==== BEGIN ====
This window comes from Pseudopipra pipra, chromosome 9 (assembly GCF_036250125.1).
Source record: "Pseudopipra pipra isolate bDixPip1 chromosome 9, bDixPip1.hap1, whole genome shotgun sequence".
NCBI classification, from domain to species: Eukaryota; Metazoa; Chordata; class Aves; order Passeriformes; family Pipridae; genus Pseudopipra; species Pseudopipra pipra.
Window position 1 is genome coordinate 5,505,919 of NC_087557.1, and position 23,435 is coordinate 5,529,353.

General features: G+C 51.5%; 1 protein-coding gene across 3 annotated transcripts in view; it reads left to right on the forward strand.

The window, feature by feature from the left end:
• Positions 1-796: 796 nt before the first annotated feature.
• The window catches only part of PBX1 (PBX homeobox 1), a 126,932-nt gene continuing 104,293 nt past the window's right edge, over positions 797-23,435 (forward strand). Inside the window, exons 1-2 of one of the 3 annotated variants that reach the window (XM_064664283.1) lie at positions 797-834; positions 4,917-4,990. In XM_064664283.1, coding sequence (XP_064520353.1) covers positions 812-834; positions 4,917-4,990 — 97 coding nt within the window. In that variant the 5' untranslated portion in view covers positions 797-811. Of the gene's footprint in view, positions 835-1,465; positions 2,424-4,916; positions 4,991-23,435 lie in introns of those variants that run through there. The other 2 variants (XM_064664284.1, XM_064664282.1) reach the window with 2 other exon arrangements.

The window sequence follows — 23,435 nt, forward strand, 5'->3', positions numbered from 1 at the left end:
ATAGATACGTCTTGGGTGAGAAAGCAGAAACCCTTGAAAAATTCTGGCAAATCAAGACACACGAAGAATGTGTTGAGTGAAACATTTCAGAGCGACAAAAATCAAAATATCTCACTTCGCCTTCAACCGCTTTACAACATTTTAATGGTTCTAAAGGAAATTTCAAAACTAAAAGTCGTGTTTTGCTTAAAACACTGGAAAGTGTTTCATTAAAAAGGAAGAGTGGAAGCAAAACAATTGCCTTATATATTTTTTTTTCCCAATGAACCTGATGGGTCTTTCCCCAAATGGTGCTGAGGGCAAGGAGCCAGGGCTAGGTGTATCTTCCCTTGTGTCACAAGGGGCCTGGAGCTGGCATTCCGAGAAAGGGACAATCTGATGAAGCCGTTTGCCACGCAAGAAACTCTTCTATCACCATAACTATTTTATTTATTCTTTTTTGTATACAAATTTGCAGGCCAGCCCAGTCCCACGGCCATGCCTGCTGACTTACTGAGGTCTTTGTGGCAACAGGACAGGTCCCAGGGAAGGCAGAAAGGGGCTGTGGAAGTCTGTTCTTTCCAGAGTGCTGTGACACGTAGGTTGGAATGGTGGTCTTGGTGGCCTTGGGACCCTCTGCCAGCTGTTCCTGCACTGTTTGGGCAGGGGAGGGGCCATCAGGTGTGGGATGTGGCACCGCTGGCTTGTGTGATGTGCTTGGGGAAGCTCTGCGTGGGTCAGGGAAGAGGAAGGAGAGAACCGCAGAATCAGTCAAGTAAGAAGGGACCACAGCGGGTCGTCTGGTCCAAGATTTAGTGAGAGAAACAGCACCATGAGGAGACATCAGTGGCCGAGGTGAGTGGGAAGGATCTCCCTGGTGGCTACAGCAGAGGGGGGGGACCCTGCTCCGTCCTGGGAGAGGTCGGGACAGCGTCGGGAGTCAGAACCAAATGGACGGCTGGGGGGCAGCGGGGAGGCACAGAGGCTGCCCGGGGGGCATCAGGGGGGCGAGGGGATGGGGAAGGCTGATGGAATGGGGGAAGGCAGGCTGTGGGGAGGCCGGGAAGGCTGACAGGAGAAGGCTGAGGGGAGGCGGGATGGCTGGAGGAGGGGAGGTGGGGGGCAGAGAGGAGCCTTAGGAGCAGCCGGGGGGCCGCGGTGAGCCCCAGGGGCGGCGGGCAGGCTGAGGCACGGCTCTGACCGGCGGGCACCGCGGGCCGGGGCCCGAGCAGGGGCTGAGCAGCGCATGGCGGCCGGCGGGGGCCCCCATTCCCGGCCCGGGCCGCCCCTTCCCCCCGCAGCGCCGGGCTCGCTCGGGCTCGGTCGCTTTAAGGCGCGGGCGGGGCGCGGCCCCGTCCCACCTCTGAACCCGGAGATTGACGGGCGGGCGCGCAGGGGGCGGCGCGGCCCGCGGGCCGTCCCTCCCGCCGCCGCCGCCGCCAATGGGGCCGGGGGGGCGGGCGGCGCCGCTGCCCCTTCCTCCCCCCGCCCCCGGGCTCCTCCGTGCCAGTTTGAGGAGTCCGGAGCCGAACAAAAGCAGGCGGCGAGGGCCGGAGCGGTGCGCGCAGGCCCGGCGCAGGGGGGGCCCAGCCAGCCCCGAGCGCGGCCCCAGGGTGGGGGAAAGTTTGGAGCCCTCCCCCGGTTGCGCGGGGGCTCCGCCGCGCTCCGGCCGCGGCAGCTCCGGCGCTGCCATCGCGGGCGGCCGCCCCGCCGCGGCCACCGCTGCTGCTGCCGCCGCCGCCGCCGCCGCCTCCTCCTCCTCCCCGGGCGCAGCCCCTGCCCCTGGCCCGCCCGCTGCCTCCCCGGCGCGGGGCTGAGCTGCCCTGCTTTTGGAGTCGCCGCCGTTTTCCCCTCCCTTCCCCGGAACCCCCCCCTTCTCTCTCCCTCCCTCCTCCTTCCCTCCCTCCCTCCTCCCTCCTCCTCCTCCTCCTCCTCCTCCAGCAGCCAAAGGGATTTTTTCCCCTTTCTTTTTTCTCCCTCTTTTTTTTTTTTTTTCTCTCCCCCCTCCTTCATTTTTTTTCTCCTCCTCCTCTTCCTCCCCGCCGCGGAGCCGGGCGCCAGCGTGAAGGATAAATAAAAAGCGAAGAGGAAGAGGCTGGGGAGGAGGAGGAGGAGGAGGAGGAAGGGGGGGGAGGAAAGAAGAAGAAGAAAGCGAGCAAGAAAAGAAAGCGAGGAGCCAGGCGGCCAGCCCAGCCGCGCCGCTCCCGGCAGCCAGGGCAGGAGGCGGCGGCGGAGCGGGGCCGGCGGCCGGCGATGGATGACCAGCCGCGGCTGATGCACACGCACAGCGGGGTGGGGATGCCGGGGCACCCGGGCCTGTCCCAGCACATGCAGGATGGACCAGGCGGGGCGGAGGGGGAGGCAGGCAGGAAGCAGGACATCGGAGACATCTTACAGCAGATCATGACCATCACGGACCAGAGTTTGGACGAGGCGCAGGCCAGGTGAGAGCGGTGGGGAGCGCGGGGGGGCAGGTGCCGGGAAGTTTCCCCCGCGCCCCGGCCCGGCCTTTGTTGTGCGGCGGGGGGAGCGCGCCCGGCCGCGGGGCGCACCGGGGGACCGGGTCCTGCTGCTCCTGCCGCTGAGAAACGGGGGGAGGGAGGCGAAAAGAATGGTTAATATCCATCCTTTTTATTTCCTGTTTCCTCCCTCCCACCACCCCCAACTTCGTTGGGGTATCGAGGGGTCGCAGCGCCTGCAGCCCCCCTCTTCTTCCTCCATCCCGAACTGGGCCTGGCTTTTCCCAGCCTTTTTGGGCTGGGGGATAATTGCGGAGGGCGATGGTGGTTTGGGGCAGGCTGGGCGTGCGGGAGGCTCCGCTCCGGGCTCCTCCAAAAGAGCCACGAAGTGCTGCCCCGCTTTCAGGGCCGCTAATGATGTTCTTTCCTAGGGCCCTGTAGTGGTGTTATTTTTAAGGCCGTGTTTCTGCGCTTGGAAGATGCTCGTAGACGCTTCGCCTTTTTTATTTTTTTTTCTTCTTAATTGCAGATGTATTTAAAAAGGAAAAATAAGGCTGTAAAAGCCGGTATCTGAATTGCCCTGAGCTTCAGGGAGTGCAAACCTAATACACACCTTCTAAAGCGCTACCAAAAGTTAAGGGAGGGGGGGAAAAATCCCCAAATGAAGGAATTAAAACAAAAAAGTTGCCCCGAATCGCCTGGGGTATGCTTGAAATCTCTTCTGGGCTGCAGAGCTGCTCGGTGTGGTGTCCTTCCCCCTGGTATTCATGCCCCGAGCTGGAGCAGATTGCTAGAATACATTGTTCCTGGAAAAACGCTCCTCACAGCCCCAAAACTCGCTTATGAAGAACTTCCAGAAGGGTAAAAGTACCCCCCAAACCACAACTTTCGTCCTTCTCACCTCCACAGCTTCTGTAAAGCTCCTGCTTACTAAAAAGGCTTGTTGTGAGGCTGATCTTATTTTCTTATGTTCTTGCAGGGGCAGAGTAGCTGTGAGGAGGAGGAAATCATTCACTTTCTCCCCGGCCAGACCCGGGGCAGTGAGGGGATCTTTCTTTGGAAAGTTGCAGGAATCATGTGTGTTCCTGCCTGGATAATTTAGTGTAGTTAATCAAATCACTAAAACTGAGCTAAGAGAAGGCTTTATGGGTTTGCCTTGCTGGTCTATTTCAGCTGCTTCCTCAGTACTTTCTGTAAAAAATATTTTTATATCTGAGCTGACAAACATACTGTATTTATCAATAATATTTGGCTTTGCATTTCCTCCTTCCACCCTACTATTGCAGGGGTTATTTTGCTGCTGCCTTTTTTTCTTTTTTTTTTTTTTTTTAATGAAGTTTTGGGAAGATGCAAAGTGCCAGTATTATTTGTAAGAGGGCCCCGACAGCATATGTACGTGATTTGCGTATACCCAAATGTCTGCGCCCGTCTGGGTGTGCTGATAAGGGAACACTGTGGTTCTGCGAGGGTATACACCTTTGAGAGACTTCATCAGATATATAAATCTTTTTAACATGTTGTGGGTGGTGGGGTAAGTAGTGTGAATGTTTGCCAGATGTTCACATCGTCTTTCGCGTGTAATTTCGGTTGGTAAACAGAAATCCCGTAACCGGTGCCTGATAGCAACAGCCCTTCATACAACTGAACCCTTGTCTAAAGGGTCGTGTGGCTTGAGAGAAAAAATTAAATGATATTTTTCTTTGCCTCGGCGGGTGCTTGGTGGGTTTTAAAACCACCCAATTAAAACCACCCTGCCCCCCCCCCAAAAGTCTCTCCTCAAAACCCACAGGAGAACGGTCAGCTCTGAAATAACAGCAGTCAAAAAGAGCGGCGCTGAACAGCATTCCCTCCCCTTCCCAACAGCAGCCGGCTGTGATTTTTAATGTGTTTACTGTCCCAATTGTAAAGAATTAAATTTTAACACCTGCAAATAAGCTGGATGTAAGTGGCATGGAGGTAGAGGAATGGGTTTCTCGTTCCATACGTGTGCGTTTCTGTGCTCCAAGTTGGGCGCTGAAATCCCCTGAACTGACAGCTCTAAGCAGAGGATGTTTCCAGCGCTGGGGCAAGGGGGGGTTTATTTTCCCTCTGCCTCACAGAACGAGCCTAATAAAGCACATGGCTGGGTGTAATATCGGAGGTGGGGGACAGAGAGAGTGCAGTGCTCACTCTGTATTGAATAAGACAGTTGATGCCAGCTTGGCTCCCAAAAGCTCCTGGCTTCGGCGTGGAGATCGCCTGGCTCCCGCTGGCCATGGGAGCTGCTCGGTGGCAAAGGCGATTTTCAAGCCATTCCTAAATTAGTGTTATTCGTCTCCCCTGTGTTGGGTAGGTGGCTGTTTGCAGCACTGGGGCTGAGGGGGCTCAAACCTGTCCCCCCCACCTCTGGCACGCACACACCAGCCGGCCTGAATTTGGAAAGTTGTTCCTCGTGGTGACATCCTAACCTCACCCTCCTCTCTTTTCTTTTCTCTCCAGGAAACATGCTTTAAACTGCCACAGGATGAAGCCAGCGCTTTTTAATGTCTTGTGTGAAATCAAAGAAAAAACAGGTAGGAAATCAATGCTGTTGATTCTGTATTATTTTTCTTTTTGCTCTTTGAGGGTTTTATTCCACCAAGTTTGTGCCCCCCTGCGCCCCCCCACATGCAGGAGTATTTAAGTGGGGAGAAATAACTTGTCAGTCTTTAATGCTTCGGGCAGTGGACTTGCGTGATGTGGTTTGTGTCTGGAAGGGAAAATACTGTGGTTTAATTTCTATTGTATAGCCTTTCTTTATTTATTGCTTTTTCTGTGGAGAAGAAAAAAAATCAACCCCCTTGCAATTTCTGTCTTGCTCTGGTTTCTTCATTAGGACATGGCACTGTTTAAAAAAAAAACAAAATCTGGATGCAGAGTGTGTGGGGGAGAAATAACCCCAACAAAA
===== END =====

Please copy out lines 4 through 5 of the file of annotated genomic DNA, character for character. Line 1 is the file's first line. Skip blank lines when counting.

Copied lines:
Window position 1 is genome coordinate 5,505,919 of NC_087557.1, and position 23,435 is coordinate 5,529,353.

General features: G+C 51.5%; 1 protein-coding gene across 3 annotated transcripts in view; it reads left to right on the forward strand.